What Does Autism and The Hubble Space Craft Have in Common?

Most of you have probably read Jim Sinclair’s famous essay Don’t Mourn For Us.  If you haven’t, do.  In the Loud Hands:  Autistic People, Speaking Anthology a version of that essay comes after Julia Bascom’s wonderful Foreword.  By the way, if you didn’t see the Huffington Post interview I did with Julia regarding the anthology and future projects, you can read that by clicking ‘here‘ and I’ve also embedded a link so those of you who haven’t read the Anthology can buy it and read, because..  well this book needs to be read by every person on this earth AND it’s now available in paperback as well as on Kindle, so who can resist?  Here’s the “link” (again) to buy it.  Full disclosure – I bought this book for a number of my family members and gave it as a Christmas gift!

I read the anthology as a PDF file first, then I read it again in paperback and now I’m rereading it with my highlighter in hand.  There is not a single essay that has not been streaked with neon green highlighter.  The anthology has contributions from a wide range of people (a few of my favorite writers are missing, but I am hoping this anthology will be followed with a second that will include writing from E. of The Third Glance (not to be confused with “E.” who is in the current anthology), Aspie Kid, Michael Scott Monje Jr and Sparrow Rose Jones to name just a few.)  It’s not the type of book you can really quote from as each piece needs to be read in its entirety to get the full weight and power of it.

Having said that, I have to quote Jim Sinclair and hope that all of you will get the book and read it from cover to cover.  Jim wrote, “The ways we relate are different.  Push for the things your expectations tell you are normal, and you’ll find frustration, disappointment, resentment, maybe even rage and hatred.  Approach respectfully, without preconceptions, and with openness to learning new things, and you’ll find a world you could never have imagined.”  “… you’ll find a world you could never have imagined.”  This has been my experience, exactly.  I think I’ve even said something close to this before.  I believe I’ve said finding Autistic voices and reading their words was like being presented with proof that another universe exists, but that I never knew about.  So for all of you who need or want proof that another universe, a more wondrous and fantastic universe than is imaginable, read the Anthology and be prepared to have your world changed in the best possible way!

One of Emma’s favorite Imax movies is about the Hubble Space Craft found to have a faulty lens and requires repair.  Once fixed, it produces absolutely hallucinogenic images of the universe that are so beautiful it is hard to believe they are real.  To me, autism is like those images, beyond anything I could have imagined.

Images taken from Hubble Space Craft 

HubbleSpaceTelescope_N90

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10 responses to “What Does Autism and The Hubble Space Craft Have in Common?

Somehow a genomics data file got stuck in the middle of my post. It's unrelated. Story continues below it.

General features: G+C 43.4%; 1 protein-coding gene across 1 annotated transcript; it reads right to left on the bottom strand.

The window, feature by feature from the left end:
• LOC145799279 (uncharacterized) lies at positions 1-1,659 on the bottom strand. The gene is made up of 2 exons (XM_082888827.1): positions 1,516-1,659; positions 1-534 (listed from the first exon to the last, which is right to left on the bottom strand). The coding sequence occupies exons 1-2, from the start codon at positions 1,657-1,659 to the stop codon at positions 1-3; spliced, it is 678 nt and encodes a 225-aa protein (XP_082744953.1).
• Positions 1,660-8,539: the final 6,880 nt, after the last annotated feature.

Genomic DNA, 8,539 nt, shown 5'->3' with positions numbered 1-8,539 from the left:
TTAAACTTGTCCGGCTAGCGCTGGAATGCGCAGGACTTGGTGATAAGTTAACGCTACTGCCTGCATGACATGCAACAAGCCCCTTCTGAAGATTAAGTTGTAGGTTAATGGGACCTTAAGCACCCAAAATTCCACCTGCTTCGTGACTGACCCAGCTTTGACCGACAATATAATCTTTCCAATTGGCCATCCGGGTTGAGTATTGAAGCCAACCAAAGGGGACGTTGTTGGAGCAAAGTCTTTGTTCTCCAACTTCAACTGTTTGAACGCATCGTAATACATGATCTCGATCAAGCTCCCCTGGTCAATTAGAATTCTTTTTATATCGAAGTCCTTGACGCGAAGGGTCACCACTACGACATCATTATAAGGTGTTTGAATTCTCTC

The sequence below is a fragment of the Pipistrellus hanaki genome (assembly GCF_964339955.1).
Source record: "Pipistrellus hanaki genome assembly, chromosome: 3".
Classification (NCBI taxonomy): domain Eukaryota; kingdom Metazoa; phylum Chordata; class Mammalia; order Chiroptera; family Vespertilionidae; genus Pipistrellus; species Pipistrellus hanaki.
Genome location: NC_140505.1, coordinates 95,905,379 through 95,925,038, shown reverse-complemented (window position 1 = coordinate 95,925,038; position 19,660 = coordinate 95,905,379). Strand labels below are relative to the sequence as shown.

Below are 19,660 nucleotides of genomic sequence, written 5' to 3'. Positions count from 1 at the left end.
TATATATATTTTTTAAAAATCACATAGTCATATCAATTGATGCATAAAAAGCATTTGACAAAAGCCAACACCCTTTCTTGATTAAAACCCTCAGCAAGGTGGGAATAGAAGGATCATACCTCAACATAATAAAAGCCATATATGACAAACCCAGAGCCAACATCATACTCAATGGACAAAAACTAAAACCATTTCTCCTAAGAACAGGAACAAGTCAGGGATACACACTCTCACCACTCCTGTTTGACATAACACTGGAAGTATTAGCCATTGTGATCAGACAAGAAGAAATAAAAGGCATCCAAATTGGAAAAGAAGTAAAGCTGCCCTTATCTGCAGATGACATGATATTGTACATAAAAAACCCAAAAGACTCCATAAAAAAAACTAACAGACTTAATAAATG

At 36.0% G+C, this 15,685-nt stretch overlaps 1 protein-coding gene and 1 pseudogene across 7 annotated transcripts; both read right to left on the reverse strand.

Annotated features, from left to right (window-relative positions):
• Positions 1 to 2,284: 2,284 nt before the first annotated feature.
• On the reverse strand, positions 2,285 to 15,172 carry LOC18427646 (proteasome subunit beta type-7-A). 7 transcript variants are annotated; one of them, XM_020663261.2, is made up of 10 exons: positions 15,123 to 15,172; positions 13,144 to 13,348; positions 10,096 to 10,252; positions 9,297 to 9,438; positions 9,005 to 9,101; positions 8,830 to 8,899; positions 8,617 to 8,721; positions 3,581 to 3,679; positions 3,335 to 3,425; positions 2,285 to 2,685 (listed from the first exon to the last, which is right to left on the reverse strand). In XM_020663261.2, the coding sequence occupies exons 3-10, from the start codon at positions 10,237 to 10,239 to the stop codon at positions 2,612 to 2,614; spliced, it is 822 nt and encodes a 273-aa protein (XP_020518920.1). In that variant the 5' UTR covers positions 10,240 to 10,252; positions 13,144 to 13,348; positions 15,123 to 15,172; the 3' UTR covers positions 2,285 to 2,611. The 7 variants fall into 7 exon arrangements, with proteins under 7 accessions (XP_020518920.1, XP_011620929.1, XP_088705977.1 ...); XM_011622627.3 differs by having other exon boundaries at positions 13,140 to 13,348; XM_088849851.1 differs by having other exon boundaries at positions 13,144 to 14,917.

1. A very nice analogy Ariane, thank you.

  2. Yep. Emma sure loves watching the Hubble DVD. Does she have a crush on Leonardo DiCaprio, the narrator? Does she wonder why they chose a 6’6″ giant to try and squeeze inside the craft to fix it instead of a Chinese contortionist? Is it the groovy music? The astounding views of nebulae giving birth to stars? All of the above? Ariane suspects the music, but I’m not so sure. Every Sunday Emma and I go to the Museum of Natural History and we follow an identical agenda: play the elevator game in the hall with the blue whale, go see the snake bite boy, and then watch Journey to the Stars in the Rose planetarium. I KNOW she likes the music in that one, cause she hums along to it. I’m not sure Whoopi Goldberg’s narration has the same appeal as Leo’s. But there is a common scene of stars being born and supernovas exploding (my cue to tickle her at the BOOM!). I think the appeal is the stars and galaxies and nebulas — and the music. A symphony of creation. Maybe she sees herself, an authentic star child, as mysterious and magical as all the wonders we behold. Dunno, but that’s what I think of her.

  3. I could look at that top picture ALL DAY. Eeeeeee!!!!, as I am wont to say. Yes, look at things differently. I am a bit tired of the “pity” approach. Yours is so refreshing. Thank you.

    • Aren’t those photographs mind blowing? Just love that.
      No ‘pity’ approach here. Been there, done that and it wasn’t fun. This other way of thinking is so much better for the whole family!!

  4. Thank you for naming me, Ariane! I am honored by your mention!

    I saw the call for submissions for Loud Hands the day after it closed. Otherwise, I would have sent something in. I have been reading my copy and loving it (even though my old eyes need reading glasses for that small type! But no complaints because it means there are more words in the book!) and I agree — I hope there is a sequel, whether I’m in it or not!

    • Oh the small print!!! We’ve been joking about how we all need to have our eyes checked. My mother has doggedly been reading her copy, but will be relieved that it’s now available on Kindle as she can choose to read it in the larger font.
      If there is a sequel – I will be sure to remind you that submissions are being taken well ahead of time!!

  5. Your analogy is just beautiful!!

  6. First… Happy Birthday, Emma!
    Hey Ariane – I am so glad you refer to Sinclair’s essay ‘Don’t Mourn for Us’ (I recommend it to people too). Loving this post!!!

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